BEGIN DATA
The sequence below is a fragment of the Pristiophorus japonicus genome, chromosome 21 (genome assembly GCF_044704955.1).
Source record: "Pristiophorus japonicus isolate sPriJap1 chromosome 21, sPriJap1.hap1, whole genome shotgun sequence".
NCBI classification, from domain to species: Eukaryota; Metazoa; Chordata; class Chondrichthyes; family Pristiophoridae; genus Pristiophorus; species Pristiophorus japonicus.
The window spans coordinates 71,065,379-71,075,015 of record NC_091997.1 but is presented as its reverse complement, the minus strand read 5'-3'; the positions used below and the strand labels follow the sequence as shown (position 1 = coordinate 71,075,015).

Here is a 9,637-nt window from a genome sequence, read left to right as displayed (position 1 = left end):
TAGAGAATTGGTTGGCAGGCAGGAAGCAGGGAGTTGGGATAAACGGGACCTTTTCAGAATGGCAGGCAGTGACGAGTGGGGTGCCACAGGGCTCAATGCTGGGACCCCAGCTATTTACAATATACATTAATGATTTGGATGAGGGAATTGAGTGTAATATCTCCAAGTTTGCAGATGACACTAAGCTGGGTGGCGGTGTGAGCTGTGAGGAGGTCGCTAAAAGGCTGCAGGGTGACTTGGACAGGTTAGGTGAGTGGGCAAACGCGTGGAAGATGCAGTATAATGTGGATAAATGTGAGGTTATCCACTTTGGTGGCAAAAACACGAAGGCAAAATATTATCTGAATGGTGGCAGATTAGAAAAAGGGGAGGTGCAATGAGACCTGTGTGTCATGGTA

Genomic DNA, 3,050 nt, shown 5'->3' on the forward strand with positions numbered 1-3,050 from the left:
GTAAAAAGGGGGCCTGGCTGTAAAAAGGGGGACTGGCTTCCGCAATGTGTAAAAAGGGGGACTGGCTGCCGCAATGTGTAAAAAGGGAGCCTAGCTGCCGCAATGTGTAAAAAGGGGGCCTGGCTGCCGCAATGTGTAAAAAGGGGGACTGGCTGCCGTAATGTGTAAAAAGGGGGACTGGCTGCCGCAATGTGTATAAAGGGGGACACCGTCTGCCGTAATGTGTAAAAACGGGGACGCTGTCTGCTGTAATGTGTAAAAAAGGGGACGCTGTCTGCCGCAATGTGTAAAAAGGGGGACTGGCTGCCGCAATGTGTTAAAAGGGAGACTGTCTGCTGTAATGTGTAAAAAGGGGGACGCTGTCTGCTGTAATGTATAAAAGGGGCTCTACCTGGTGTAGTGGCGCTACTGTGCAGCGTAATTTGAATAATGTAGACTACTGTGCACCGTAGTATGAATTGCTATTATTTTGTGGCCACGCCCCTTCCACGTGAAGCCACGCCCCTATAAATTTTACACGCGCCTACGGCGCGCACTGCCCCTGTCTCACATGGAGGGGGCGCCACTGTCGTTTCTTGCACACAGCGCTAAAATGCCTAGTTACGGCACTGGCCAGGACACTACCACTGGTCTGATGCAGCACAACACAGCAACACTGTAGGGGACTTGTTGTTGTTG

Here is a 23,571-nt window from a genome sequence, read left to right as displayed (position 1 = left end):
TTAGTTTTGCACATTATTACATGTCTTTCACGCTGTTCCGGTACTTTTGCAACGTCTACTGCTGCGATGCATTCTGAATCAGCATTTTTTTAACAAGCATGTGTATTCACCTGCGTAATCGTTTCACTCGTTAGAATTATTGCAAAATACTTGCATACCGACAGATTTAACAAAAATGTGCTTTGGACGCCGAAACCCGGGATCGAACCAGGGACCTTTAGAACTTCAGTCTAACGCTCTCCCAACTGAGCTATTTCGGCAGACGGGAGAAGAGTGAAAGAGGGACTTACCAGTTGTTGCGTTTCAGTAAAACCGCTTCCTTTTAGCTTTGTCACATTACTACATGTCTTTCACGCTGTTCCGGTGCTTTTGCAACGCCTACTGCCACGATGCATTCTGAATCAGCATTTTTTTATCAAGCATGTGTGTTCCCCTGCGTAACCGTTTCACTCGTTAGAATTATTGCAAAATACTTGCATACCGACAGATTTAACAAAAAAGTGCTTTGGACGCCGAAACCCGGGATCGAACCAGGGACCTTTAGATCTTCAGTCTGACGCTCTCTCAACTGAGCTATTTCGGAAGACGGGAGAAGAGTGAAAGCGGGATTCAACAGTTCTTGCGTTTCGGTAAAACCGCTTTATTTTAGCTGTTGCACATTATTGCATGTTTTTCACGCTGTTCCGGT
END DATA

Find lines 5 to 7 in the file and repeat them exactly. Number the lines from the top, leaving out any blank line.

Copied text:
Here is a 9,637-nt window from a genome sequence, read left to right as displayed (position 1 = left end):
TAGAGAATTGGTTGGCAGGCAGGAAGCAGGGAGTTGGGATAAACGGGACCTTTTCAGAATGGCAGGCAGTGACGAGTGGGGTGCCACAGGGCTCAATGCTGGGACCCCAGCTATTTACAATATACATTAATGATTTGGATGAGGGAATTGAGTGTAATATCTCCAAGTTTGCAGATGACACTAAGCTGGGTGGCGGTGTGAGCTGTGAGGAGGTCGCTAAAAGGCTGCAGGGTGACTTGGACAGGTTAGGTGAGTGGGCAAACGCGTGGAAGATGCAGTATAATGTGGATAAATGTGAGGTTATCCACTTTGGTGGCAAAAACACGAAGGCAAAATATTATCTGAATGGTGGCAGATTAGAAAAAGGGGAGGTGCAATGAGACCTGTGTGTCATGGTA

Genomic DNA, 3,050 nt, shown 5'->3' on the forward strand with positions numbered 1-3,050 from the left: